She spoke with us post-InterDrone and shared her thoughts about the industry as well as key takeaways from the show.
InterDrone: How did you get into the commercial drone space?
FL: Lots of frustration over the lack of autonomy when taking aerial photographs! For more than 30 years, I’ve been taking aerial images from cattle-mustering helicopters, which means flying at a time of day and on the route that the pilots need to do their jobs. Chartering choppers is rarely economically feasible due to the remoteness of the regions I work in. I missed many, many fantastic photography opportunities. Unfortunately, many of the scenes I saw on these cattle stations, the largest in the world, can”T be photographed now due to changes in work practices.
DJI’s Phantom 4 was where price, technology and image quality finally intersected at a point which made drone usage feasible for my business. Still not as good as pro gear from a chopper, but it”Ll be there soon.
What are your thoughts on its development so far (whether it be technologically, legal, or use cases)?
FL: Going from film cameras and landline phones to the internet, social media and being able to stand 200km (120 miles) from the nearest town in any direction and get a tiny smartphone to connect to 10-20 orbiting satellites within seconds, before launching a drone ? it’s amazing. Seeing so much innovation makes me excited about what’s around the corner. I never want to lose that sense of appreciation for innovation. But it’s all like a wild horse ? we have to stay in charge and drive it where we want, not let it run away from us. Laws and regulation haven”T kept up.
As in all new industries, the drone industry contains a fair few venture capitalists, spouting hyperbole and opportunistic users just in it for a quick buck. But a sifting-out has already begun. It’s people who’ve integrated drone usage into pre-existing skills and interests who will be left standing. For example, buying a drone then looking around for how to make money, then getting into photography, is very unlikely to be successful long-term. I always recommend people instead look at ways to integrate drone usage into what they already do.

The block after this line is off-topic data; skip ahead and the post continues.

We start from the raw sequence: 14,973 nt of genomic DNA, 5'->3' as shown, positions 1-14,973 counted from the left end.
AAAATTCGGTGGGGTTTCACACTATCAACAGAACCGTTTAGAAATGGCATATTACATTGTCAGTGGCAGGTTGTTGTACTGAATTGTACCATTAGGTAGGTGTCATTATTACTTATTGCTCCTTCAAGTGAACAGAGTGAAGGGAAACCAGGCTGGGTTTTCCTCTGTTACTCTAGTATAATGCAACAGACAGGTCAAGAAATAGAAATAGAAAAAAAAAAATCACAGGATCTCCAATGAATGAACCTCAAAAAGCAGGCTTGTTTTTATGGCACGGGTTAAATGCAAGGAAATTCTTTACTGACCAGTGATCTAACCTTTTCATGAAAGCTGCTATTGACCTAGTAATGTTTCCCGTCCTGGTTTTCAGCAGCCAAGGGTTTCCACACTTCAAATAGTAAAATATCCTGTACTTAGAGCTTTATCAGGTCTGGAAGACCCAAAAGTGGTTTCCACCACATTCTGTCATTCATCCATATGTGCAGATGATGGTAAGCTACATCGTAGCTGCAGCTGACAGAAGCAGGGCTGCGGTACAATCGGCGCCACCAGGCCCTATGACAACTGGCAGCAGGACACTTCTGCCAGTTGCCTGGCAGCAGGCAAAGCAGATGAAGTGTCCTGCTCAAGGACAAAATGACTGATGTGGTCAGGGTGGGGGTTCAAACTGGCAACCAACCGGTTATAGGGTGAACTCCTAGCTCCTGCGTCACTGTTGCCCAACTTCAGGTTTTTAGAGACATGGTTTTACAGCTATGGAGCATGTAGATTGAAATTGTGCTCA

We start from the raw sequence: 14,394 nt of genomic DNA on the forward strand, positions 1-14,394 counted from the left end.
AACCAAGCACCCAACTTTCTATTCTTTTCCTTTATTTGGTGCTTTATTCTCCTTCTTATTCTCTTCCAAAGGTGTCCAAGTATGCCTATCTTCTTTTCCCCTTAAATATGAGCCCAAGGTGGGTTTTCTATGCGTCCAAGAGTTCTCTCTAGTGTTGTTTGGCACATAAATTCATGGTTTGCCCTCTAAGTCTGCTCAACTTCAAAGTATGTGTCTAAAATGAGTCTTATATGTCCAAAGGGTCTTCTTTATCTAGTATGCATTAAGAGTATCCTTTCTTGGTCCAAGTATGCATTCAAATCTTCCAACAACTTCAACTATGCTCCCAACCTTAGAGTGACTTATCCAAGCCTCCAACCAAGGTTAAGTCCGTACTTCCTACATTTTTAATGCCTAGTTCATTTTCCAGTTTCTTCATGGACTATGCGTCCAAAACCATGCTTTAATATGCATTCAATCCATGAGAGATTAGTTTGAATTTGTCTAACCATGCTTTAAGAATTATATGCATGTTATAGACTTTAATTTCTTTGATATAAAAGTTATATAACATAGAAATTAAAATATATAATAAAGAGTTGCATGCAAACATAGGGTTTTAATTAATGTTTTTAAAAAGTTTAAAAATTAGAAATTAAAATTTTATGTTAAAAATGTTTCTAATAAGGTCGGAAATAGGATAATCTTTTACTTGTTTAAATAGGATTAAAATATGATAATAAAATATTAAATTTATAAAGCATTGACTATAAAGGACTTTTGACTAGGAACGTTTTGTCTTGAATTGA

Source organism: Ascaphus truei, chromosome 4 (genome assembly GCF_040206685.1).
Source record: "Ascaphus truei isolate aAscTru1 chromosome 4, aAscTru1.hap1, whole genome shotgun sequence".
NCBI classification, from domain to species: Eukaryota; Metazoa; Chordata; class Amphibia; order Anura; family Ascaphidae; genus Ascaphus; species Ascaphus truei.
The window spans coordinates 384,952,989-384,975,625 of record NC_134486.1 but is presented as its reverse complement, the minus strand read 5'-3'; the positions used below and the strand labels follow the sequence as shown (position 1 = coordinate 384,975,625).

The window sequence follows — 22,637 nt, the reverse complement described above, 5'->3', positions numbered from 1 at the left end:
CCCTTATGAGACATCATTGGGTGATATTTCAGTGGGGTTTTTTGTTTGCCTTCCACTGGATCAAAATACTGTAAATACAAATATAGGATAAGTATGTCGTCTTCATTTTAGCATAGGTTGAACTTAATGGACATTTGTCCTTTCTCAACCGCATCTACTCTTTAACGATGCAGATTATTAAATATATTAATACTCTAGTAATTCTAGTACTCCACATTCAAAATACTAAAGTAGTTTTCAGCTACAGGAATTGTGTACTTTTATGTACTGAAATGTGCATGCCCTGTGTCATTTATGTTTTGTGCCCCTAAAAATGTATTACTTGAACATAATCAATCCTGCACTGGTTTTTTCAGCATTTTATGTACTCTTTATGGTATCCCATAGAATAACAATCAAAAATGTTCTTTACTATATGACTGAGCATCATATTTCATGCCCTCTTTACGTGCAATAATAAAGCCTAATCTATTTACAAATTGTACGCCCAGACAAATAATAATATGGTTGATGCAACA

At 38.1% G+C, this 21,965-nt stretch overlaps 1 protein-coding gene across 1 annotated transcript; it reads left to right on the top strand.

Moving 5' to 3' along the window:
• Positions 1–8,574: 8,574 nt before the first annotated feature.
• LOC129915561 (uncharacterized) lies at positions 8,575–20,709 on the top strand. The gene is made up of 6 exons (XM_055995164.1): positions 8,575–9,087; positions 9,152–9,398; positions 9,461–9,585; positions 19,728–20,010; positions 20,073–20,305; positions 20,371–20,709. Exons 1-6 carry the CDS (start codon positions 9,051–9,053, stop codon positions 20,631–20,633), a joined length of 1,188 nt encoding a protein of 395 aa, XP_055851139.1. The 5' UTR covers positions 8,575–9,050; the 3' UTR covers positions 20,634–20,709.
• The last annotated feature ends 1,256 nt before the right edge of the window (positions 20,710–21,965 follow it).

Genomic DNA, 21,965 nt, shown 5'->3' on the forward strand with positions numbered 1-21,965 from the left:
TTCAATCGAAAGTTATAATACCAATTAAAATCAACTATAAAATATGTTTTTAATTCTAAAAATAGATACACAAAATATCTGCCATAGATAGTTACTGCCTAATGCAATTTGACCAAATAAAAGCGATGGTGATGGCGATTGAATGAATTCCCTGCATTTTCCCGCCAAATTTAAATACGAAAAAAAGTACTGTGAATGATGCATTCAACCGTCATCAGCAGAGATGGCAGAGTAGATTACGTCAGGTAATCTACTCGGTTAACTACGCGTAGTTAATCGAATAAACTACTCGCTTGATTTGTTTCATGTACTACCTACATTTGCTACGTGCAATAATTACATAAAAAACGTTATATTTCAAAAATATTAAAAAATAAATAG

With regard to BVLOS, there’s aircraft all over the planet, including the most remote parts of Australia. To me it’s a no-brainer that every single thing that’s airborne ? from A380s to gyrocopters, hot air balloons and drones capable of flying above tree height ? will be fitted with a signaling device (transponder). There’s always the risk that software or hardware will fail, and as a regular airline passenger, I”M unimpressed with the push for BVLOS before transponders, which allow aircraft tracking apps to tell the full story of what’s up in the air.
What do you envision the commercial drone space to look like a year or five years from now?
- Increasing specialization ? subjects, industries, regions.
- Snake-oil sellers ? gone.
- Videography ? boring subjects, self-indulgent lengths and ridiculously unsuited soundtracks ? gone.